Review: Super Motherload
Many games have benefited hugely in jumping from Flash or other indie formats to commercial releases. Spelunky, N, and Super Meat Boy all come to mind as titles which grew into fuller, more polished products by moving to a larger marketplace. So too is the case with Super Motherload, transforming the classic Flash game into a more stylish and structured adventure beneath the surface of Mars (complete with couch co-op, too!). This transformation also took a few unexpected turns in the process, and as you’ll see they may not all be for the better.
Just as its predecessor did, Super Motherload drops you onto the surface of Mars in a nimble little cube of a mining rig. The other miners have all bugged off for reasons unknown and it’s up to you to drill down and turn a profit for your corporate masters. Tunneling Dig-Dug-style shafts into the planet, you’ll find riches and hazards alike as strange radio messages start filtering in to reveal the terrible fate that befell the other spelunkers. In the end, your quest for loot will fund a journey into untold depths and the bizarre secrets held beneath the Martian surface.
Mechanically, your goal here is to dig as deep as you can. In the original Motherload it was a straight shot but the soil became harder to drill and the hazards became more… hazardous, so you had to spend your wealth on upgrades to balance everything out. Super Motherload follows a similar tack but gates your progression more firmly, making some soils completely untouchable until you unlock new drills through the story instead of your wallet. Those story beats sometimes require the completion of tasks like finding some number of probes or artifacts for the strange and unfortunate characters you meet in your descent.
It’s not just the progression that’s more structured, either. OG Motherload had a map of randomized resources and dangers that became more dense on both ends as you descended, mimicking what you might imagine actual geology to be like. Super Motherload doesn’t ditch that entirely, but I was surprised to find a lot of puzzle-type constructs to contend with. Mazes of unbreakable blocks, tricky networks of overhanging ledges (your driller can fly but can’t drill while flying), and goofy shapes like skulls and arrows litter the underground. I appreciate the challenges they present but it takes something away from the remote, isolated atmosphere when you’re very obviously working through a hand-made puzzle instead of an interesting geological formation.
Mining out ores and gems and returning them to your base earns you cash to upgrade your rig, as well as refuel and repair. Your little driller takes serious damage from slamming into things too hard or trying to drill lava, and once you run out of fuel you can’t drill any more. The latter is a welcome change from the instant death upon running dry in the original, and takes much of the edge off of exploring. Upgrades let you drill faster or hold more loot or take less damage from hazards, but they ramp up in price quick. A neat addition to this edition is the smelter, a system that lets you passively combine two consecutive ores or gems into a more valuable one. Upgrading your smelter unlocks more combinations, so the latter game is less about filling your hold and more about finding profitable chains of gems.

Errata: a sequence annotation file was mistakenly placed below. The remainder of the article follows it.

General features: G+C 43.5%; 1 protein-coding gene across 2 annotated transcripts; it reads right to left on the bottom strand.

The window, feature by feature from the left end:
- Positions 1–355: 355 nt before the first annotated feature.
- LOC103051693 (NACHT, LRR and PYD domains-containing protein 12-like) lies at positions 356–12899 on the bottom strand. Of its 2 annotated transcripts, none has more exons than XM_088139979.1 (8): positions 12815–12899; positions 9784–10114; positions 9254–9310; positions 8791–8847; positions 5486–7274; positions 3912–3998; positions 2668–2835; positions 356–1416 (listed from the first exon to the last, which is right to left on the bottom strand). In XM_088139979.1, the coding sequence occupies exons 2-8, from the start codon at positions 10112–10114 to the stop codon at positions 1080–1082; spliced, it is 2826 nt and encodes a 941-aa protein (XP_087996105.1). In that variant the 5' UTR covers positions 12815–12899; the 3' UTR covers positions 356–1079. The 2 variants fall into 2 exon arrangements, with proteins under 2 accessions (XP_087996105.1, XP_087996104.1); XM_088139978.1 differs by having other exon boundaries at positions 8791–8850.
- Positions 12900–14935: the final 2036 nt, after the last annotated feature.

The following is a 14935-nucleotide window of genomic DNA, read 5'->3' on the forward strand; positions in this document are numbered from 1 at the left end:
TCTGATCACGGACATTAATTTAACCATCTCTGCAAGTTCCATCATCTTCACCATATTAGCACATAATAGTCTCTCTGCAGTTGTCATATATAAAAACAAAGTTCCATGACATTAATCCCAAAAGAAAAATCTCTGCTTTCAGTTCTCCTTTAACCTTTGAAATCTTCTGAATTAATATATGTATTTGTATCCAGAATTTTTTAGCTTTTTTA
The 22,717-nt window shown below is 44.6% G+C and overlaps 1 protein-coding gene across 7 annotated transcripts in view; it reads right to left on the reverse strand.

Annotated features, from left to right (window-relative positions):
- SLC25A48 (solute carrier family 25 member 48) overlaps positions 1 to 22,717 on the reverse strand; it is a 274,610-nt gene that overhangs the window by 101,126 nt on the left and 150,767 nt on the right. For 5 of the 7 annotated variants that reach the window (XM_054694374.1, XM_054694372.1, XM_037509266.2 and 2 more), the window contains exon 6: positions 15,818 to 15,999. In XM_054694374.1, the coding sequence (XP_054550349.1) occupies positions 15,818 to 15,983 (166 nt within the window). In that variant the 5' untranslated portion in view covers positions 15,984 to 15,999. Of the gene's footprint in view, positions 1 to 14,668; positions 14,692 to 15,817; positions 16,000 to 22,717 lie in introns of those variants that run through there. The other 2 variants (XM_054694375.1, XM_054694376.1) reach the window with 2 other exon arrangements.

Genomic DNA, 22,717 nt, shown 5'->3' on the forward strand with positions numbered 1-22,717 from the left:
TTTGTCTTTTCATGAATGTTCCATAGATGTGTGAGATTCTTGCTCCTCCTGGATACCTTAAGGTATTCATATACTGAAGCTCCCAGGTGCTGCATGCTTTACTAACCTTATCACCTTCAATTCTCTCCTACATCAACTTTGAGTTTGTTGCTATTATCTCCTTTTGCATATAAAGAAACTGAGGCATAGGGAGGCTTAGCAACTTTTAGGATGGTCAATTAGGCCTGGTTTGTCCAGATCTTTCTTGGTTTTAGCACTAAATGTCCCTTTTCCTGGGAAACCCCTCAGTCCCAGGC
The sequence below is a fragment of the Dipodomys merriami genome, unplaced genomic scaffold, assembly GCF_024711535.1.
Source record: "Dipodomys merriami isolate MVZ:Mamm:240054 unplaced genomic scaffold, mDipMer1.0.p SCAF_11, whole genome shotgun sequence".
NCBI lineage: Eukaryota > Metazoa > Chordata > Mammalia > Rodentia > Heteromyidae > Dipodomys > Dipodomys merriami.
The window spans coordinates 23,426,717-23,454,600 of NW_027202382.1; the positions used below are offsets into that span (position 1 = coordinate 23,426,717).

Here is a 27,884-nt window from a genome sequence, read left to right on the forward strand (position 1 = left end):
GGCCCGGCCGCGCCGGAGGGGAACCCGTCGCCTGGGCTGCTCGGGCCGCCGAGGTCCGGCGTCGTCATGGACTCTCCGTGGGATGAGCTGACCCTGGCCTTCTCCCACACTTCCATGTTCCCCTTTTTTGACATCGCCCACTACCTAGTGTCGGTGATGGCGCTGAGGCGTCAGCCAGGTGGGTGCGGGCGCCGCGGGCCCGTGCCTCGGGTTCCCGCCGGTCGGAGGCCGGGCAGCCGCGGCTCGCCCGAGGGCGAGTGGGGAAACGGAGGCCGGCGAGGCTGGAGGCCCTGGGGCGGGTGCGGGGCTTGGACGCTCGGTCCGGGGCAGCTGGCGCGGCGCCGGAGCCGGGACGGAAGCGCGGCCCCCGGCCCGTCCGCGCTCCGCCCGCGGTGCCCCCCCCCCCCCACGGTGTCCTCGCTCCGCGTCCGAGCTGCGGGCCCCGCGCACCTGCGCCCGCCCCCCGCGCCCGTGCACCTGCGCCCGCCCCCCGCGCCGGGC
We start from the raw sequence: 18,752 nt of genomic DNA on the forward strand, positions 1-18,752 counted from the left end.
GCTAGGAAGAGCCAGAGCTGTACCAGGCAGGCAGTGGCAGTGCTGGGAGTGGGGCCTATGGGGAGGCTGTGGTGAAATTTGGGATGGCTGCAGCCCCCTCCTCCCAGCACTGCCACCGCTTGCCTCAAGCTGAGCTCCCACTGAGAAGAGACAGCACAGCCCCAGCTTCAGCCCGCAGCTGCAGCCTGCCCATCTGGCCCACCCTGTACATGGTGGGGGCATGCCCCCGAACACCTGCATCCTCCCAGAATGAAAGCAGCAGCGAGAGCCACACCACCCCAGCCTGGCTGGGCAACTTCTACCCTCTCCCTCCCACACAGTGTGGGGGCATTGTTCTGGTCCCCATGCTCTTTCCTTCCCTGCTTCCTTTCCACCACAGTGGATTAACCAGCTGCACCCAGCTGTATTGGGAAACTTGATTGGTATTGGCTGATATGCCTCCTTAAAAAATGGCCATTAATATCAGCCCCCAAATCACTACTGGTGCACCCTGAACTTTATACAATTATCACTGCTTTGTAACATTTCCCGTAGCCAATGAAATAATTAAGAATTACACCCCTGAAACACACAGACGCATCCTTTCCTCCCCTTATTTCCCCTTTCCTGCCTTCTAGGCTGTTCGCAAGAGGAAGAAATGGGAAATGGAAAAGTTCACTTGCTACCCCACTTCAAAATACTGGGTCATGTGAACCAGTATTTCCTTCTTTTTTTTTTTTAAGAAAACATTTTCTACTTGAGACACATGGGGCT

As you spelunk further you’ll get ominous radio messages from the other mysterious denizens of Mars, gradually unfolding the story of what happened to the previous miners and what exactly you’re drilling towards. Unlike the original you’ll pass subterranean bases with all the amenities of your surface complex, cutting out the long treks up and down of the original. Super Motherload succeeds in cutting out a lot of the tedium and potential losses of the original, but not without adding some of its own. The addition of new bomb consumables that clear blocks in certain patterns goes hand in hand with requiring their use more and more the further down you go. The endgame sequence in particular gets ridiculously cluttered with hazards and blocks needing bombs. Also, while I like what they came up with for a “boss” to this kind of game I can’t say it was a super fun experience to work through, and it feels like you’re expected to grind out all the upgrades and tons of bombs before you even attempt it.
Motherload was a solid little mining game with surprising depth, and Super Motherload stays faithful to that vision. Though it offers different challenges and has its own foibles, the core is just as solid and the updated graphics and sound further enhance the experience. I’m not entirely sure I prefer this one over the original, but either one is a stand-out in the odd little mining genre they occupy. If you’ve never tried Motherload you’re in for a treat, and if you’re an old sand hog then you owe it to yourself to see what this version has to offer.